describes a function that makes a new data structure but does not modify its arguments.

depth

the number of links between the root of a tree and the leaves.

depth-first search

a search in which children of a node are considered (recursively) before siblings are considered.

dereference

to convert from a pointer (address) to the data that is pointed to.

descendants

all nodes below a given node in a tree.

design pattern

a pattern that describes a set of similar programs.

destructive

describes a function that modifies its arguments.

DFS

depth-first search.

divide and conquer

a problem-solving strategy in which a problem is broken down into sub-problems, until simple subproblems are reached.

doubly linked list

a linked list in which each element has both forward and backward pointers.

fair

describes a process in which every arriving customer will eventually be served.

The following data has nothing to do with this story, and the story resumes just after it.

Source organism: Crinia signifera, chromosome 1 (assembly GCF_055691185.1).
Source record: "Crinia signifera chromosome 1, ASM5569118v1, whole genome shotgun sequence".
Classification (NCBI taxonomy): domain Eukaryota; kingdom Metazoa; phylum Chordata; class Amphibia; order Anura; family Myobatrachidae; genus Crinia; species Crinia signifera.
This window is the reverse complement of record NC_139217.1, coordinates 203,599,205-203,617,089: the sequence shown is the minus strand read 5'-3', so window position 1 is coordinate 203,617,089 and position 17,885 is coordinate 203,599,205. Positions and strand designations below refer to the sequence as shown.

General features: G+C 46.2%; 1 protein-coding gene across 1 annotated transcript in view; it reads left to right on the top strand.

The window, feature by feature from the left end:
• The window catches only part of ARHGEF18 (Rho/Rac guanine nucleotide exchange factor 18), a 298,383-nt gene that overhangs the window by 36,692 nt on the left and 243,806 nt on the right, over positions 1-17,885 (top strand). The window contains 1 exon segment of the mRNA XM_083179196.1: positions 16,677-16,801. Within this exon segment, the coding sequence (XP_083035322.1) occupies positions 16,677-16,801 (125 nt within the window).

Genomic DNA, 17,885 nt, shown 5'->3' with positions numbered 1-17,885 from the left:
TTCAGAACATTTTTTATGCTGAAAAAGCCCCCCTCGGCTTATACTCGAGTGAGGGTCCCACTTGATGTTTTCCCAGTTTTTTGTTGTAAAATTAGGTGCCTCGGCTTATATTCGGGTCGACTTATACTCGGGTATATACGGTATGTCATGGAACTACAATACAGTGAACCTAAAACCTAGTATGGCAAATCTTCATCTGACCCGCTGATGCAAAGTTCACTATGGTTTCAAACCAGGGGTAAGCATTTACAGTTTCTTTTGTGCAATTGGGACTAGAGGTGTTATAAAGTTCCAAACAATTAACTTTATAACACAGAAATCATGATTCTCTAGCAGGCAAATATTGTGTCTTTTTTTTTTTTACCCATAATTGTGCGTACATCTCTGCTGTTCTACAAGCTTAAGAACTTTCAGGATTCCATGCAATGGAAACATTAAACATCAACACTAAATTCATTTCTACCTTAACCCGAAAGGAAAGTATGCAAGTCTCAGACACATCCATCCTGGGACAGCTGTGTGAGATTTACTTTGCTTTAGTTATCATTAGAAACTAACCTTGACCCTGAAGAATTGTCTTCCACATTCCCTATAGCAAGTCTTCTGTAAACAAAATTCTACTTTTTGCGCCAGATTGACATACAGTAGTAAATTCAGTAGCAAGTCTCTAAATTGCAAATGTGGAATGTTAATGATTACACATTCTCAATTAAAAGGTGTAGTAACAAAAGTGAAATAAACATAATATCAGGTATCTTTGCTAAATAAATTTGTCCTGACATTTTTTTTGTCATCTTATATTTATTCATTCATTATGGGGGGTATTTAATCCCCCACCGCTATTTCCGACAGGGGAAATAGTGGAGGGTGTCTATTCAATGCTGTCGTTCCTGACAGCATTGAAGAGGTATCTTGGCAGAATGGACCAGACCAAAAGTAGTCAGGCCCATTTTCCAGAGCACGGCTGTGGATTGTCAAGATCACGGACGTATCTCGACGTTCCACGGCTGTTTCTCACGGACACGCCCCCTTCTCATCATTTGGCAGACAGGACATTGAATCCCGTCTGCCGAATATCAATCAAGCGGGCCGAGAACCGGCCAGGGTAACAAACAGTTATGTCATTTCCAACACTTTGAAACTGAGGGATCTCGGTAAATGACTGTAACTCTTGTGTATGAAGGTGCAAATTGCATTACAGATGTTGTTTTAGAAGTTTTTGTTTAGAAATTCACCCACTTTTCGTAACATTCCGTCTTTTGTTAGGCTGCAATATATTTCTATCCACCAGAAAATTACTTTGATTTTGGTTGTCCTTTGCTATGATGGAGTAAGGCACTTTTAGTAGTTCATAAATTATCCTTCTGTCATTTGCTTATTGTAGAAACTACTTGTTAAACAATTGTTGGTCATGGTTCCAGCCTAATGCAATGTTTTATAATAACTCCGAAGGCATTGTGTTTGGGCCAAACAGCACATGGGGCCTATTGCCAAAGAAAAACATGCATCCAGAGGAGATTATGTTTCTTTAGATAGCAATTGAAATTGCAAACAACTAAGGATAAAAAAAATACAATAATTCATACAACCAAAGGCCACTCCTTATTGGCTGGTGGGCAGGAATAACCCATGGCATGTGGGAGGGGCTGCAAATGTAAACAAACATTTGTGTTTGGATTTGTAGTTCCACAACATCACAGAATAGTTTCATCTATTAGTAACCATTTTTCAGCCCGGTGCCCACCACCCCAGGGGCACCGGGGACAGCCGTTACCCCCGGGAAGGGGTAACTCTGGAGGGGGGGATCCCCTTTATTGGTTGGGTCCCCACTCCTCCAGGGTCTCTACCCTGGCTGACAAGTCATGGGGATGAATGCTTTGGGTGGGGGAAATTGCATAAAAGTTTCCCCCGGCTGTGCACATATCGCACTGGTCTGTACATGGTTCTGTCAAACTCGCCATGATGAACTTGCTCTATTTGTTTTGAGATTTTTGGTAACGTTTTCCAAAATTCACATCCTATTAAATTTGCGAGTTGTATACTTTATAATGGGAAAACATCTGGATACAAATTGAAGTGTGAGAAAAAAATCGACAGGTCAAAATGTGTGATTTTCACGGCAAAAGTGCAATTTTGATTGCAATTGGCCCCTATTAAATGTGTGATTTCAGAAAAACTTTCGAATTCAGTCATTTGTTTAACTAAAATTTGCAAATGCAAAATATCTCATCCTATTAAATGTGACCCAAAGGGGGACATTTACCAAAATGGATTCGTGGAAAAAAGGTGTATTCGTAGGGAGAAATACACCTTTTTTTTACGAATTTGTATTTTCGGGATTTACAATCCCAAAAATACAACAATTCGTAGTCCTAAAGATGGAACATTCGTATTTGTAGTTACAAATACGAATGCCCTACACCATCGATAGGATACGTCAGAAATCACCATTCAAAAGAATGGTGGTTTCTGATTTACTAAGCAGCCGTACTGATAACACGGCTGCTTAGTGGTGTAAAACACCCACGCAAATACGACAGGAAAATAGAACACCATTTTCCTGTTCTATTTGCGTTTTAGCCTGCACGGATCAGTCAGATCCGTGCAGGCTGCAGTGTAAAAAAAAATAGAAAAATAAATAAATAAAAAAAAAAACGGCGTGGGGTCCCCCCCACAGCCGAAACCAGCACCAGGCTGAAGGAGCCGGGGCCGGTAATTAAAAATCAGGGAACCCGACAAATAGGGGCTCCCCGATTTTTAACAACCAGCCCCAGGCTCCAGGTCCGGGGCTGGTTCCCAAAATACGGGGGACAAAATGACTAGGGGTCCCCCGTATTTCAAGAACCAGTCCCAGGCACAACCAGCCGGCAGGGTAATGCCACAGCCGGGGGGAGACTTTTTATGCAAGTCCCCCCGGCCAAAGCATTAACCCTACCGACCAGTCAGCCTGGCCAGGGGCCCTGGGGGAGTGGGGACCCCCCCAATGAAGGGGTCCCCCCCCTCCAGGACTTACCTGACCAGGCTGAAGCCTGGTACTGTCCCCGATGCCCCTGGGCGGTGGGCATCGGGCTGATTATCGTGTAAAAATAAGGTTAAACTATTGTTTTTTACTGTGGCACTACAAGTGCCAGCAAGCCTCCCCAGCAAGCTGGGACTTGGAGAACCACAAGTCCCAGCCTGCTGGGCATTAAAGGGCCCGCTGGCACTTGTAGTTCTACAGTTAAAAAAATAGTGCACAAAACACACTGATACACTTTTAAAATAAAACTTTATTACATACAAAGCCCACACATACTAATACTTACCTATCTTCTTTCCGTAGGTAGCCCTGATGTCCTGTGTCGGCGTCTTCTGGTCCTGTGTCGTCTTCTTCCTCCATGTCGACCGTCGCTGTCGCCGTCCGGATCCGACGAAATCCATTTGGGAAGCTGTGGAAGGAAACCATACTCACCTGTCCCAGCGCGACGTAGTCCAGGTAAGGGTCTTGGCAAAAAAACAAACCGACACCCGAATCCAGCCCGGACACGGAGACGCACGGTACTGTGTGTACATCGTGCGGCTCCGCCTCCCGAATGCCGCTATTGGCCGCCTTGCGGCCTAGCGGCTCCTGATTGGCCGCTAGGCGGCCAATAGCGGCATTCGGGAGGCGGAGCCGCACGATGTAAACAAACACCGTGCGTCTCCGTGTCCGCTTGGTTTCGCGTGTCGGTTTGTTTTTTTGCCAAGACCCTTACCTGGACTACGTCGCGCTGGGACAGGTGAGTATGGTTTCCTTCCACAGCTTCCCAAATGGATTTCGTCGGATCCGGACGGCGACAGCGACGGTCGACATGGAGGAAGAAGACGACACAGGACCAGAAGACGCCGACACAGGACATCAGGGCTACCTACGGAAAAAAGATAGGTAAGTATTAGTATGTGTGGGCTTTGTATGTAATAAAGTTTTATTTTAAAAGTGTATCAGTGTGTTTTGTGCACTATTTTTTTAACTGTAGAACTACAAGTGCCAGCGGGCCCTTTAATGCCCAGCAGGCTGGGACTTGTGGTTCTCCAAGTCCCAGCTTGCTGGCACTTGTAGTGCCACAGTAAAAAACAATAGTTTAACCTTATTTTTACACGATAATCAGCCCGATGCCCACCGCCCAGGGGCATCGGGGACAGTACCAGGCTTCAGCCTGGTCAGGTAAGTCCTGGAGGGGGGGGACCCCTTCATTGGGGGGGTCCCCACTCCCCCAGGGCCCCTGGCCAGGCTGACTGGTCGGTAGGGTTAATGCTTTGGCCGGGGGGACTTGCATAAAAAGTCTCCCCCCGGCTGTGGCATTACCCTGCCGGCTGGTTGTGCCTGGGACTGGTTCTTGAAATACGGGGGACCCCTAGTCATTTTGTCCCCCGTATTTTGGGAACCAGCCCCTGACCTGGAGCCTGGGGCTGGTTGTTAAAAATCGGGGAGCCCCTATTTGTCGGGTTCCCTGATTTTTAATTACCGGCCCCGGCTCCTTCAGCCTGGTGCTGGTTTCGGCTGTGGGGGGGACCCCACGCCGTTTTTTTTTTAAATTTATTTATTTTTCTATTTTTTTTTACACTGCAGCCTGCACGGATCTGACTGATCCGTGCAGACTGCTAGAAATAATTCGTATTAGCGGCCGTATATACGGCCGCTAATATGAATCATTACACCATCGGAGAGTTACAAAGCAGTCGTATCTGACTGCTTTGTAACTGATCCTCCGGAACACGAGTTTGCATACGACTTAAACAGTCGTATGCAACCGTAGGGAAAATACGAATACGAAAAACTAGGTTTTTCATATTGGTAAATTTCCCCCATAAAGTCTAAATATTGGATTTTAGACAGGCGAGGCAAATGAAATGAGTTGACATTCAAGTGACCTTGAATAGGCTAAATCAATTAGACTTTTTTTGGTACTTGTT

FIFO

first-in, first-out: describes the ordering of a queue. A queue is fair.

filter

a process that removes unwanted elements from a collection.

first-child/next-sibling

a way of implementing trees that uses two pointers per node but can represent an arbitrary number of children of a node.

garbage

1. data that is incorrect, meaningless, or random; 2. storage that is no longer pointed to by any variable and therefore can no longer be accessed.

gedanken

describes a thought experiment or view of an entity.

goal

an item (or description of items) being sought in a search.

grammar

a formal description of a language in terms of vocabulary and rules for writing phrases and sentences.

immutable

describes a data structure that cannot be changed once it has been created, such as Integer or String in Java.

inorder

an order of processing a tree in which the parent node is processed in between its children.

interior node

a node of a tree that has children.

interpreter

a program that reads instructions, determines what they say, and executes them. The CPU is an interpreter for machine language; the JVM is an interpreter for compiled Java bytecodes.

intersection

given two sets, the intersection is the set of elements that are members of both sets.

intractable

a problem that is so hard (typically exponential) that it cannot be solved unless the problem is small.